Casper, as with most of the rest of Wyoming, has a semi-arid climate (Köppen climate classification BSk), with long, cold, but dry winters, hot but generally dry summers, mild springs, and short and crisp autumns. Normal daily maxima range from 35 °F (1.7 °C) in January to 89 °F (31.7 °C) in July and August. Temperatures typically plummet during summer nights, with an average diurnal temperature variation approaching 35 °F (19.4 °C). Snow can fall heavily during the winter months, being the greatest in January, and usually falls in May and October, but rarely September. Precipitation is greatest in spring and early summer, but even then it is not high. Highs reach 90 °F (32.2 °C) on 31 days per year and fail to surpass freezing on 46. Lows drop to 0 °F (−17.8 °C) on an average of 18 nights annually.
As of the census of 2010, there were 55,316 people, 22,794 households, and 14,237 families residing in the city. The population density was 2,056.4 inhabitants per square mile (794.0/km2). There were 24,536 housing units at an average density of 912.1 per square mile (352.2/km2). The racial makeup of the city was 92.3% White, 1.0% African American, 0.9% Native American, 0.8% Asian, 2.3% from other races, and 2.6% from two or more races. Hispanic or Latino people of any race were 7.4% of the population.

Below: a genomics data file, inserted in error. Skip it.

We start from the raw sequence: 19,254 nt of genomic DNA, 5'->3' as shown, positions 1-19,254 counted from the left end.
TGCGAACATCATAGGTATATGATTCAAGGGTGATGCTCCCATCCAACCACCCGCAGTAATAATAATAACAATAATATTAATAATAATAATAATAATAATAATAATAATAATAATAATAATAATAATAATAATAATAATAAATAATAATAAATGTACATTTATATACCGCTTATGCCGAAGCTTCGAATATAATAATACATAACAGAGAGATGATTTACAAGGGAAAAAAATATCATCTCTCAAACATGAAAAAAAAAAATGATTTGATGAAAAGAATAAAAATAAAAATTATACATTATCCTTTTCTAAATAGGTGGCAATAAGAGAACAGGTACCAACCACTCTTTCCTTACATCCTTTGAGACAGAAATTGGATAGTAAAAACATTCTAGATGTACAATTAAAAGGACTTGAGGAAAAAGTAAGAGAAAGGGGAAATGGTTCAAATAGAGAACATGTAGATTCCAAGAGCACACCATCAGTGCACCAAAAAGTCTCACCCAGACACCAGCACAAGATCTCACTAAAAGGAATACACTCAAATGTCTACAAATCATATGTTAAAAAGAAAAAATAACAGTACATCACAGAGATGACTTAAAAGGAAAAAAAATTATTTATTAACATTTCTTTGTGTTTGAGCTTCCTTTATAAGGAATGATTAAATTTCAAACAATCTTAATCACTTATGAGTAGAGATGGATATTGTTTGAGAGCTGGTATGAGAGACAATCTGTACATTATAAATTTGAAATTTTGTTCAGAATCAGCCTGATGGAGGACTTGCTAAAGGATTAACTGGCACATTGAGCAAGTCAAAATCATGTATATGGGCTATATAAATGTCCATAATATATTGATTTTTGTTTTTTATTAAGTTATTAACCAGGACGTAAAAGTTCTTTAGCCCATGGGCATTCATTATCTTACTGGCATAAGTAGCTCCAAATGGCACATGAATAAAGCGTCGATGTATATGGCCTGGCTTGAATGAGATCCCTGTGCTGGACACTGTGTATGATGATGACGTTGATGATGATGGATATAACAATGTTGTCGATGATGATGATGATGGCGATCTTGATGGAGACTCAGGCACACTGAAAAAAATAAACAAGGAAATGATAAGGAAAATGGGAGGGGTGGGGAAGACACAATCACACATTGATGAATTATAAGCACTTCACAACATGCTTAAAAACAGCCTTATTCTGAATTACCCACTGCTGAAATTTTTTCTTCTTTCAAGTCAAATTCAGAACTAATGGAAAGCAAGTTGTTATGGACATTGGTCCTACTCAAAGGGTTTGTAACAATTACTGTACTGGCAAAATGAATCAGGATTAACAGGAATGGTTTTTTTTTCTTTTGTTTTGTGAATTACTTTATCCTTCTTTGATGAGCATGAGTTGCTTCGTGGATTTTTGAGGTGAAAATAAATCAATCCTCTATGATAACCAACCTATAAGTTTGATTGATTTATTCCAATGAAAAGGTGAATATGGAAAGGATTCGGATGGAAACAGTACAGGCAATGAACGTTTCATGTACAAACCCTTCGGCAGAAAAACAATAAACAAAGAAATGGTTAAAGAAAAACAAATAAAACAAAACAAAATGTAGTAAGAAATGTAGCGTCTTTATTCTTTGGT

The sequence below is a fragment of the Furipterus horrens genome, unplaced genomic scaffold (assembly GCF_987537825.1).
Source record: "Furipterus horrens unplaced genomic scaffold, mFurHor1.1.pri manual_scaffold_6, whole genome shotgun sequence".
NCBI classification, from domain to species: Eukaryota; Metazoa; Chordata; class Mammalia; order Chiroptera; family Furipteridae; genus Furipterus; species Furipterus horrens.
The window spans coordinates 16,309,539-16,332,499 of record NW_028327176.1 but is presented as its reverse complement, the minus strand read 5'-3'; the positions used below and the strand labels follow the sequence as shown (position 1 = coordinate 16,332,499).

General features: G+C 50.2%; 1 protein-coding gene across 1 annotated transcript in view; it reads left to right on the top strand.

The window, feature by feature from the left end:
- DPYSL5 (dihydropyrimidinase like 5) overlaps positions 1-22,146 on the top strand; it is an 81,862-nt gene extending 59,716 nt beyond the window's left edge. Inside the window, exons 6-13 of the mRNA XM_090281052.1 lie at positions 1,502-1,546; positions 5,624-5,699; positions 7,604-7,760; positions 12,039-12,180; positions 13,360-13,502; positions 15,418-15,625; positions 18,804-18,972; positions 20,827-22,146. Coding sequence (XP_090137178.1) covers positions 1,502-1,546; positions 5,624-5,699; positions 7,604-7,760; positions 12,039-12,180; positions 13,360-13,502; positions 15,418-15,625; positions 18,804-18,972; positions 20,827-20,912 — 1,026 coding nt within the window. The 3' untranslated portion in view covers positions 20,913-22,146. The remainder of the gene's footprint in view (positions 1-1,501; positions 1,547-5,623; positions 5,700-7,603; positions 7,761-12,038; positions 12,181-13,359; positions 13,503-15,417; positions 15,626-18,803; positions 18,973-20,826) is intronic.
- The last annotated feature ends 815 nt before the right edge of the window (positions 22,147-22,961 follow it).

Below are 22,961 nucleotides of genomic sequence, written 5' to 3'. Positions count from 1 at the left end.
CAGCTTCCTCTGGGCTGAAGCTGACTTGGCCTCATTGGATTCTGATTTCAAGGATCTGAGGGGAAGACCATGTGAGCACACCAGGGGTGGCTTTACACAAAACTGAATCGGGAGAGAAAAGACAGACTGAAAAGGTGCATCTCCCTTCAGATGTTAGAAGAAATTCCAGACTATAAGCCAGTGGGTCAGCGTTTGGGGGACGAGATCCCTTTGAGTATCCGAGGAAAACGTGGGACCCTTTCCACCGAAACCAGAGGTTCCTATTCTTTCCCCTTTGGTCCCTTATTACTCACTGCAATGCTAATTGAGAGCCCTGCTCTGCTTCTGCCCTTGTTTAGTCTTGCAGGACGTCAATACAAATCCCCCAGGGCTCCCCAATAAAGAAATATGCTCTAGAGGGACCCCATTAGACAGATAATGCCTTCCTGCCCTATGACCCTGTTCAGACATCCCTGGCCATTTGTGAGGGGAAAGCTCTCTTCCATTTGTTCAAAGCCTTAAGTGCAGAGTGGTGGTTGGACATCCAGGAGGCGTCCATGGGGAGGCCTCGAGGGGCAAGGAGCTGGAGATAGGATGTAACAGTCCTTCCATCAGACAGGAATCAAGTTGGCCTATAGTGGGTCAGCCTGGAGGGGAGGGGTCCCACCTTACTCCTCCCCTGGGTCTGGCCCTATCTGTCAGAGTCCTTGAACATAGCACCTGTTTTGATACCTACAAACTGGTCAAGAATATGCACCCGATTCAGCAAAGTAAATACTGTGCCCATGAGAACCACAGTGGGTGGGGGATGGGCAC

There were 22,794 households, of which 31.5% had children under the age of 18 living with them, 46.1% were married couples living together, 11.2% had a female householder with no husband present, 5.2% had a male householder with no wife present, and 37.5% were non-families. Of all households 30.3% were made up of individuals, and 10.1% had someone living alone who was 65 years of age or older. The average household size was 2.38 and the average family size was 2.95.
The median age in the city was 36 years. 23.9% of residents were under the age of 18; 10.2% were between the ages of 18 and 24; 26.7% were from 25 to 44; 26.4% were from 45 to 64; and 12.9% were 65 years of age or older. The gender makeup of the city was 49.7% male and 50.3% female.
As of the census of 2000, there were 49,644 people, 20,343 households, and 13,141 families residing in the city. The population density was 2,073.2 people per square mile (800.3/km2). There were 21,872 housing units at an average density of 913.4 per square mile (352.6/km2). The racial makeup of the city was 94.03% White, 0.86% Black, 1.00% Native American, 0.49% Asian, 0.02% Pacific Islander, 2.04% from other races, and 1.56% from two or more races. 5.35% of the population were Hispanic or Latino of any race.